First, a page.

Dan T. (Guest)
on 2005-12-19 21:50
Dan T. wrote:

> Thanks, this is very helpful. But I'm not sure where my RAILS_ROOT
> directory is.


I'd still like to know the answer to this, but in the meantime I solved
the problem with microsurgery--backing up the gems/.../activerecord
directory and then replacing the files that were altered by the patch.
It works--I can now call the fixture method and specify an alternate
table name. However (we are OT now), the file_name parameter seems to be
ignored. If the fixture name does not match an existing YAML file, it
reports an error. Conversely, you can define file_name to be a
nonexistent file and no error happens.
Example:
(topics2.yml exists, foo.yml does not)
  fixture :topics2, :table_name => "topics", :file_name => "foo" # this
works
  fixture :foo, :table_name => "topics", :file_name => "topics2" # this
fails

I can probably live with this, since my main issue was table names, and
I can still control the name of fixture files using the symbol passed to
fixture. But it's annoying. Does it work for you? If so, maybe my
problem is a result of the way I set things up.

Thanks to all of you for putting up with my obscure newbie questions.
D
David R. (Guest)
on 2005-12-19 22:26
(Received via mailing list)
Hi, Dan. In this case, the RAILS_ROOT isn't related to the 'rails'
executable -- it refers to the top level directory of the application
you're trying to run on a specific version of Rails. It's the same
directory that contains app, log, script, etc. At that same level
should be a directory called 'vendor'; checkout the Rails version you
want into that directory according to Duane's instructions and you
should be good to go.

If this seems like a bit of a chicken-and-egg problem, that's only
because it kind of is. :-)

Hope this helps,
David
Dan T. (Guest)
on 2005-12-19 22:59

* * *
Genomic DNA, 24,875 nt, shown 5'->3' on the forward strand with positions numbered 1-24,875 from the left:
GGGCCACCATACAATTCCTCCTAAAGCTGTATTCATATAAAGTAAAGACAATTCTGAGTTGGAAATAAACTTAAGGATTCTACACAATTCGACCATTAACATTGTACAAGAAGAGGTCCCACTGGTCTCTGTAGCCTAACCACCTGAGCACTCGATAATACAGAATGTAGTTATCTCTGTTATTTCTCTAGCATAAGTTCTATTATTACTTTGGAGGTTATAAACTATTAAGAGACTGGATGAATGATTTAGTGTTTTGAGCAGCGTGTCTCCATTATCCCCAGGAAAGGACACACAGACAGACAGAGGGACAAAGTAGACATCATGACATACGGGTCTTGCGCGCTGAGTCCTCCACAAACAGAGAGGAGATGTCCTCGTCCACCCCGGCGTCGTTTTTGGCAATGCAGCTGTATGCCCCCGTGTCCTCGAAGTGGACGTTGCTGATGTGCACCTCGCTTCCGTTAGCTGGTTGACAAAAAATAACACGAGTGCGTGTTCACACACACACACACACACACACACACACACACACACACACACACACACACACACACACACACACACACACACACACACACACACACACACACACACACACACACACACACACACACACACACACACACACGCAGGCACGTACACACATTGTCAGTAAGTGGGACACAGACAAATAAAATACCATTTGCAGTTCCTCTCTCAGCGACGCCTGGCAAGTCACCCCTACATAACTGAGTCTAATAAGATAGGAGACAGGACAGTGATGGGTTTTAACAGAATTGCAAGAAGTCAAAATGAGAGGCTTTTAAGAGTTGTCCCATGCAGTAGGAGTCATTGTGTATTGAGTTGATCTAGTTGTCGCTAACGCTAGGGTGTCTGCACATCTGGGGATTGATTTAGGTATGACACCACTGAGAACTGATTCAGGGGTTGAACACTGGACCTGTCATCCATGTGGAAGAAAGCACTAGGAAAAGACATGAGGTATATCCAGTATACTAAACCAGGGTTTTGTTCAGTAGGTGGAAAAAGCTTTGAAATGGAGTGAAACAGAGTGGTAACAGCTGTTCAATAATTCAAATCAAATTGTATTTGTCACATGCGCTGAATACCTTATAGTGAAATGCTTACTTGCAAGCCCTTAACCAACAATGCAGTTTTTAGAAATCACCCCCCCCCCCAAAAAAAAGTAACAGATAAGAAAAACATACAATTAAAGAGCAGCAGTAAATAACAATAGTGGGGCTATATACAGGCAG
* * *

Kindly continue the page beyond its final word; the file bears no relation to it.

David R. wrote:
> Hi, Dan. In this case, the RAILS_ROOT isn't related to the 'rails'
> executable -- it refers to the top level directory of the application
> you're trying to run on a specific version of Rails. It's the same
> directory that contains app, log, script, etc.


Thanks. That worked. Of course I am still having the problem described a
couple posts earlier in which the patched code isn't working as
expected, but perhaps that's a topic for another thread.
Thanks again.
David R. (Guest)
on 2005-12-19 23:42
(Received via mailing list)
Dan,

I took a look at the code in activerecord/lib/active_record/
fixtures.rb and didn't see any reference to a file_name attribute.
The closest thing I could find is fixture_path, but I think that just
lets you specify a directory where you've stored your fixtures. I
think it still expects the files on that path to be named after your
table/models.

You can take a look at http://api.rubyonrails.com/classes/
Fixtures.html for the RDoc documentation, but you may need to dig
into the code to prove (or disprove) this for yourself.

David
Duane J. (Guest)
on 2005-12-20 19:40
(Received via mailing list)
On Dec 19, 2005, at 2:41 PM, David R. wrote:

> Fixtures.html for the RDoc documentation, but you may need to dig
> into the code to prove (or disprove) this for yourself.
>
> David
>

He's referring to the modifications applied by the patch from ticket
#1911.

Dan said:
> this
> fails

Dan, to answer your question--don't use the 'file_name' option as it
is deprecated.  An earlier version of the patch did not make a useful
assumption: that the file name is *almost* always the same as the
fixture name.  In the patch you've applied, the file name is actually
the same as your fixture.  For example:
# To use foo.yml:
fixture :foo, :table_name => "topics"
# To use other.yml:
fixture :other, :table_name => "topics"

If you have a rare situation where the table name and fixture name
*doesn't* match, then you can do something like this:
# Using foo.yml, but referring to it as bar in our test code:
fixture :foo, :table_name => "topics", :group_name => "bar"

Now, bar[:my_fixture_name] will be used in your test code instead of
foo[:my_fixture_name].

Hope that helps,
Duane J.
(canadaduane)
http://blog.inquirylabs.com/
Dan T. (Guest)
on 2005-12-20 22:04
Duane J. wrote:
> Dan, to answer your question--don't use the 'file_name' option as it
> is deprecated.


Thanks for the answer. I was confused because the example code on the
patch page still uses it. Thanks for the updated info.